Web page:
Sunday

21st Jan 2018

EUobserved

Dress rehearsal for 2019?

  • Likely lads: candidates from the three biggest groups in action Thursday (Photo: europarl.europa.eu)

It's time to pack up the debating bags. Take off the make-up. Turn down the lights. The EU's wobbly leap into live pan-European politics is over. For now.

What has been learned from these debates between commission president hopefuls? Quite a lot actually.

Thank you for reading EUobserver!

Subscribe now for a 30 day free trial.

  1. €150 per year
  2. or €15 per month
  3. Cancel anytime

EUobserver is an independent, not-for-profit news organization that publishes daily news reports, analysis, and investigations from Brussels and the EU member states. We are an indispensable news source for anyone who wants to know what is going on in the EU.

We are mainly funded by advertising and subscription revenues. As advertising revenues are falling fast, we depend on subscription revenues to support our journalism.

For group, corporate or student subscriptions, please contact us. See also our full Terms of Use.

If you already have an account click here to login.

First the superficial. For a real quickfire discussion, all the participants need to speak one language. There were three languages on Thursday evening. Those with interpretation were at a disadvantage.

There should be fewer topics. Yesterday's debate lurched like a drunk from one subject to another skimming over the surface of the economy, job creation, foreign policy, immigration, regional independence, religious symbols and European democracy.

The debates should instead be focused on one topic where the European Commission has power (economic policy for example), and really examine it.

Getting candidates to talk about foreign policy, such as whether to sanction Russia, feels dishonest.

The key thing about the exercise is that much and nothing has changed.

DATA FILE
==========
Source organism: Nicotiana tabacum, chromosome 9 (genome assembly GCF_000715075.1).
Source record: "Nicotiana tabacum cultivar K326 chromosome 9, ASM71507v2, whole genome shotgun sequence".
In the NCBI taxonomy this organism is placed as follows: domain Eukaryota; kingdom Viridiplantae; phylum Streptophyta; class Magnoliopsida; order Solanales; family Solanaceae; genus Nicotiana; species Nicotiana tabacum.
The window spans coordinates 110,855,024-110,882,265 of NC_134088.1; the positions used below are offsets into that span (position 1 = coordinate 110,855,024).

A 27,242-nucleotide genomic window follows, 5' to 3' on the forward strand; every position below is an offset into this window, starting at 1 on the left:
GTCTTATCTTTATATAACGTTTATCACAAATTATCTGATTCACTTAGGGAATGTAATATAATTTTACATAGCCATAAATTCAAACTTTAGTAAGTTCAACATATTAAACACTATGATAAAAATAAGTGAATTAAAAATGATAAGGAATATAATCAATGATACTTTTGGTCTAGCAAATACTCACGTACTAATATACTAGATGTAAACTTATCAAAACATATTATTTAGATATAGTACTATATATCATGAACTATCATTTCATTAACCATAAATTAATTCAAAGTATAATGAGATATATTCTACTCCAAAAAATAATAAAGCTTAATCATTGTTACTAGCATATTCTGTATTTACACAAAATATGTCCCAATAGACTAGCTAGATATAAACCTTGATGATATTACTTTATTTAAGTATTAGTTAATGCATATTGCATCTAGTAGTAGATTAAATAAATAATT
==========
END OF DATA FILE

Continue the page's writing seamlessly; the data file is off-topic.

The European Union has not suddenly become a paragon of virtue on the democracy, accountability and transparency front. It remains the faulty construction today that it was yesterday.

And while the Brussels-based EU crowd may have made an evening of this debate, the vast, vast, vast majority of citizens remained blissfully unaware of the process.

And yet something has been started.

Call it a dress rehearsal for the EU vote in 2019. Assuming, and it remains a big assumption (but smaller than two months ago), that one of the candidates becomes the next president of the Commission, then this Spitzenkandidat process will have been set in political stone.

Going ahead with this assumption; the 2019 vote will be more professional and more political. And less defensive. The 2014 exercise bore the burden of being a 'first-time-ever' phenomenon and the threat that EU leaders will choose to ignore all six candidates in favour of someone else entirely.

What has happened over the last few months has not been perfect. But then it was never going to be. And some stumbling blocs will remain. Language is one. It takes work to find a rapport when both the contender and the audience are working in a second language.

Nationalities are another. A French contender, at home, can always fall back on the common starting point of being French. That same French contender campaigning in Slovakia has to fall back on the common starting point of being European. It's true, of course, but it resonates less strongly.

The next weeks will show what this exercise has brought us.

In the meantime, there will be critics aplenty. Sure the debates were lame. The candidates were, for the most part, uninspiring. How the candidates were chosen, particularly in the two biggest political groups, was itself not particularly democratic.